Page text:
Some avid campers like to spend every spare minute camping in the great outdoors. Many campers prefer to camp in the summer and pack away their camping gear for the winter to avoid the snow, but the most dedicated campers will hit the road and traverse the trails in any season! For these campers, a four-season tent is essential. The best four-season tent provides protection all-year-round, no matter the weather.
Whether you are a dedicated camper or are looking to expand your experiences past summer into spring, fall, or winter, a four-season tent is an essential investment for you. Every camper needs a great tent! This list of the 10 Best Four-Season Tents in 2021 will guide you down the right path to finding the best tent that you can enjoy all year round.
- 4-Season tents have 2 key features; Fly sheets which reach the ground ensure snow doesn’t blow into the inside of the tent, and ventilation panels high up on the tent body mean that sided up snow can’t block ventilation and air can still circulate around the interior of the tent.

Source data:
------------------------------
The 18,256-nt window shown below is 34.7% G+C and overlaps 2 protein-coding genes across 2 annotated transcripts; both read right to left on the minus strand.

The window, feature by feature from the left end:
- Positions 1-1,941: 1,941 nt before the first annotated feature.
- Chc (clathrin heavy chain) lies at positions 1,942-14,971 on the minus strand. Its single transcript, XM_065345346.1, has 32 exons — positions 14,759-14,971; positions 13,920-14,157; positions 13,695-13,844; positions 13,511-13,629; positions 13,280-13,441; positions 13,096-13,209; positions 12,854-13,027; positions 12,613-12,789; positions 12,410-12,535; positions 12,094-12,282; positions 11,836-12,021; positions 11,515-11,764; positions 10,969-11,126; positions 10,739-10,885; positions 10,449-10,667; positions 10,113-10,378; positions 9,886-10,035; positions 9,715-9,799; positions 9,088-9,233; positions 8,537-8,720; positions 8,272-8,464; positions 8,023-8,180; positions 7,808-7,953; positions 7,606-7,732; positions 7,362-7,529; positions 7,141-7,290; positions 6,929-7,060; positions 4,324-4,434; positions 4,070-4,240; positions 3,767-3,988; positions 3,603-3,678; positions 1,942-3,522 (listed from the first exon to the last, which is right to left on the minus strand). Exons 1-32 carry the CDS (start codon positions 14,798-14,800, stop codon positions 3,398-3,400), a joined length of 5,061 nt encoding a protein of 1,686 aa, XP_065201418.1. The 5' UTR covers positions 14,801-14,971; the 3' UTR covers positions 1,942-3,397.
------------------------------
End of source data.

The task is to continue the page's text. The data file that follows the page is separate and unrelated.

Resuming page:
- While 4-season tents are, usually, supremely strong against the elements, they are also heavier than similar sized 2/3-season models. It is important to bear this in mind when choosing a camping area, especially if you are going to have to carry all of your gear in on foot.
- Cold weather can reduce your ability to carry out intricate tasks if your hands get cold. A tent with an easy and fast setup will reduce your time exposed to cold weather and allow you to get indoors after a tough day of walking in the mountains.
How to Choose a 4 Season Tent – Buying Guide
When it comes to choosing which tent is best for you, it is important to consider a few key features of a tent’s design. There are many different tent designs that you can choose from and some may better suit your needs than others. There are elements to each design that can enhance your experience and trip to the great outdoors. From the warmth to the ventilation, these elements of a 4-season tent can help you decide what you need for your camping adventure. Down to the specific details, here is our guide to help you choose which 4-season tent is best for you and your camping needs.